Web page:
The Optimist was designed in 1947 by American Clark Mills at the request of the Clearwater Florida Optimist service club following a proposal by Major Clifford McKay to offer low-cost sailing for young people. The Optimist Club ran a soap box derby, but wanted more than a single-day event. Thus they were looking for a low-cost equivalent for sailing. He designed a simple pram that could be built from two 4′ x 8′ sheets of plywood, and donated the plan to the Optimists. The design was slightly modified and introduced to Europe by Axel Damgaard, and spread outwards across Europe from Scandinavia.
The design was standardised in 1960 and became a strict One-Design in 1995.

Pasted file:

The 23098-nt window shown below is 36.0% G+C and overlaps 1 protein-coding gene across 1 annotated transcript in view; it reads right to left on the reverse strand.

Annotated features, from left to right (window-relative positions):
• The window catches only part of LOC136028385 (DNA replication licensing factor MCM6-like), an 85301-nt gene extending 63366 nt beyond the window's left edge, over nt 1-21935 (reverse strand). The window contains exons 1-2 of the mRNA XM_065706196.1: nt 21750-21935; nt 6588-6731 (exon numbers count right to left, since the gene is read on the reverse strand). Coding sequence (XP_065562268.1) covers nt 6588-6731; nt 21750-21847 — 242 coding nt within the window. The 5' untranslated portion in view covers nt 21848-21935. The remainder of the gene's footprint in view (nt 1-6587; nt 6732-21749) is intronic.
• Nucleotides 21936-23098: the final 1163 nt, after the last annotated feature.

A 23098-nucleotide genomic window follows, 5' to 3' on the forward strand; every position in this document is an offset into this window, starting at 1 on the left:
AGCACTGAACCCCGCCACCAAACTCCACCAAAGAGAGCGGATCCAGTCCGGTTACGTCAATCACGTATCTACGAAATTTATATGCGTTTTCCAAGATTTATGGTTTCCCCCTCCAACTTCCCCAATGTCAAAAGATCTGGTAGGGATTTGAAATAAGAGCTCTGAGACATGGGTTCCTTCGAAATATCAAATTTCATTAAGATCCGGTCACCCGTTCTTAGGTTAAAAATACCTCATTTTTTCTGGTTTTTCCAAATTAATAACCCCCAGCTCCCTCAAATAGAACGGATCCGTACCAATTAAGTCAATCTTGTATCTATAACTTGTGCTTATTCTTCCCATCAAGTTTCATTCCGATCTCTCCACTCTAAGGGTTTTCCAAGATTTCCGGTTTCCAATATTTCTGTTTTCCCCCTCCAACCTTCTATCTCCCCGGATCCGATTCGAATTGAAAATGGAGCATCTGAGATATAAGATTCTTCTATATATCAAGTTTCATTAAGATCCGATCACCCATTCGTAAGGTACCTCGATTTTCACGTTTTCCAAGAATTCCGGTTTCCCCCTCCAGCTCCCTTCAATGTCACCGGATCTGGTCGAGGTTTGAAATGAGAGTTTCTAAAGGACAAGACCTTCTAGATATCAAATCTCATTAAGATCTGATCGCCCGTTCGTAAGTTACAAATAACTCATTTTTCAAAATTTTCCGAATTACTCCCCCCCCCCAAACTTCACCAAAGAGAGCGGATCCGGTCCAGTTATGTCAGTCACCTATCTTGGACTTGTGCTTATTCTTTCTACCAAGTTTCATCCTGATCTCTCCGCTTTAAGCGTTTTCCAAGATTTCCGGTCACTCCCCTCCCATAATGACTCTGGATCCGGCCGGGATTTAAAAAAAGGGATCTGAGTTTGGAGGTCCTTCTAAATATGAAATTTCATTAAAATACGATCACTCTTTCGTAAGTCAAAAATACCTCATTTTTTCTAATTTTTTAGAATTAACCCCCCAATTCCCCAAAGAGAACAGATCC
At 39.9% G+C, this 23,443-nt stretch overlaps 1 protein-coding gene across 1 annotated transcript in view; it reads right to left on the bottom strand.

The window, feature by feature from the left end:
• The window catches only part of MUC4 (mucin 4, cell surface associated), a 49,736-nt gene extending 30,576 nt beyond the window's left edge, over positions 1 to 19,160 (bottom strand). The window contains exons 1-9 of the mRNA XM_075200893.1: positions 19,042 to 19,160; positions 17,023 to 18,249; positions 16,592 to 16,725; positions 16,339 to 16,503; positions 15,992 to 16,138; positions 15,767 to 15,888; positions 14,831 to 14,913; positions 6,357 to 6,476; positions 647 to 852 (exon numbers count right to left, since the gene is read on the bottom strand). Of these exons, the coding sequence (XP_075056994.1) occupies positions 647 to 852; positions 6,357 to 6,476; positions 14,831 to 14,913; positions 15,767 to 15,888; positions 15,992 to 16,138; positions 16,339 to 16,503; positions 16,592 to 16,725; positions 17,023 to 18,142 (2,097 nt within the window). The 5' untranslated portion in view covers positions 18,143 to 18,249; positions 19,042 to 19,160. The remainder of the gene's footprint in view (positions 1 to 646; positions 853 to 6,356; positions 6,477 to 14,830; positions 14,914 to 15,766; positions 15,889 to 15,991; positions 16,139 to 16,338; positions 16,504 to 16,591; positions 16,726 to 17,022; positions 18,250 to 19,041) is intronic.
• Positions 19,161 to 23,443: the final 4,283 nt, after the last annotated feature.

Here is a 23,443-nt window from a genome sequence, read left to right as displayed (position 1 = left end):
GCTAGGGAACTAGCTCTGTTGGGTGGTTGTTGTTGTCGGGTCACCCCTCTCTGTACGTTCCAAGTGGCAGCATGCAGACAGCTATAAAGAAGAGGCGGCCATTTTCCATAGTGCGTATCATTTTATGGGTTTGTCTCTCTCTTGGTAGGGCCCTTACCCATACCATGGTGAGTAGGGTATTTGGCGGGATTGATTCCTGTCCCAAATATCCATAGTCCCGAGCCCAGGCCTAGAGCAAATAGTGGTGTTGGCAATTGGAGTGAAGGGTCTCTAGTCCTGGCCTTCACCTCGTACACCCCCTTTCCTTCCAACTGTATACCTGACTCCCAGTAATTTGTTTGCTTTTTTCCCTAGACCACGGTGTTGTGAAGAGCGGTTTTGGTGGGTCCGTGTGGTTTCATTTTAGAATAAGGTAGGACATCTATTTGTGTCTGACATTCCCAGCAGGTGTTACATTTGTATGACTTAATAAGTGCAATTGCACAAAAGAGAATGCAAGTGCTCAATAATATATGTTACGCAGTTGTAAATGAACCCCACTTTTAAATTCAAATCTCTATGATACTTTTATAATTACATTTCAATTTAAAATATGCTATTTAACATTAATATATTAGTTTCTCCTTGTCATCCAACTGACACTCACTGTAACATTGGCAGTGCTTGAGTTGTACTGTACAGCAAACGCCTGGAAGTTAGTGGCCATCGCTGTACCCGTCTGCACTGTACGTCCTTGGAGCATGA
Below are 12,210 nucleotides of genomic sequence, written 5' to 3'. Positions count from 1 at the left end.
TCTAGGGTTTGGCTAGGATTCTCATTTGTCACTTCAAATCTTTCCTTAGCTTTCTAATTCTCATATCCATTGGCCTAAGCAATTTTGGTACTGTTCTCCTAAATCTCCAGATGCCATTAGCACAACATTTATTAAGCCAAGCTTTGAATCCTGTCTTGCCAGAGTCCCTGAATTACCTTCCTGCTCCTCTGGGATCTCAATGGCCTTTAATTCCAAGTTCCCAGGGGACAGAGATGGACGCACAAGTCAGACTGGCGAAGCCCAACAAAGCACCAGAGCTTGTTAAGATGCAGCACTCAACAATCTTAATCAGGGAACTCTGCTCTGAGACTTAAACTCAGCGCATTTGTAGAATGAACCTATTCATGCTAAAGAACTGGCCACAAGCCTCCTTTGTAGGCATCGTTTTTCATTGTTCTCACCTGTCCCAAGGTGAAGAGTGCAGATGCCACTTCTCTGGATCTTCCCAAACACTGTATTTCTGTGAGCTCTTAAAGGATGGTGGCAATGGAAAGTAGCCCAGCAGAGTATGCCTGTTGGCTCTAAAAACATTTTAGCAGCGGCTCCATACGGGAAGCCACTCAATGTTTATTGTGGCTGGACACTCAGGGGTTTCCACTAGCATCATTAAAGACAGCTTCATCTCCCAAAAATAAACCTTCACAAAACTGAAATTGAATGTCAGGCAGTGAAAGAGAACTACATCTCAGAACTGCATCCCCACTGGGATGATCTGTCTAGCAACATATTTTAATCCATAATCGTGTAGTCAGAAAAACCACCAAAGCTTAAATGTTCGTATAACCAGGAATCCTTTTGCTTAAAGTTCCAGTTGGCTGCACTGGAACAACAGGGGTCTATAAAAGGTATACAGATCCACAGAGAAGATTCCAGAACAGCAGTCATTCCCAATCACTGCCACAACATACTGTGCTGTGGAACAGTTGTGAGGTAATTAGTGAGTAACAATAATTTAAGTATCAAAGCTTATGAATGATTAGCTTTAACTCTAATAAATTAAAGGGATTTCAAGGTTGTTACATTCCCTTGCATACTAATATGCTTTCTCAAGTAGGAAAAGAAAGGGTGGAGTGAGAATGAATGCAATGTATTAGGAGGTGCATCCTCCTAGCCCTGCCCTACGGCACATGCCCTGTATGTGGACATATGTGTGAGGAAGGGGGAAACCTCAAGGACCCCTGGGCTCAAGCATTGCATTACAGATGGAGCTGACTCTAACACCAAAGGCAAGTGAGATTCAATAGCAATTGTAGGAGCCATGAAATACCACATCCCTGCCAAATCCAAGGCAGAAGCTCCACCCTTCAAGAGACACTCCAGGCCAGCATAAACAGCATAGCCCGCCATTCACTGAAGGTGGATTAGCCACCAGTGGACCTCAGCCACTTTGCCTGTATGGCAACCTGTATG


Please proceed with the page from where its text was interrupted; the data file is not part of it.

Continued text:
The Optimist is sailed in over 120 countries and it is one of only two yachts approved by the International Sailing Federation exclusively for sailors under 16.
Over late December through to mid January the Youth classes of Australia hold their National Champs at various locations in one state. However for 2015, Freemantle Sailing Club was the hub for the 420 Nationals, Optimist Nationals and the National Youth Championships. This is a little highlight r...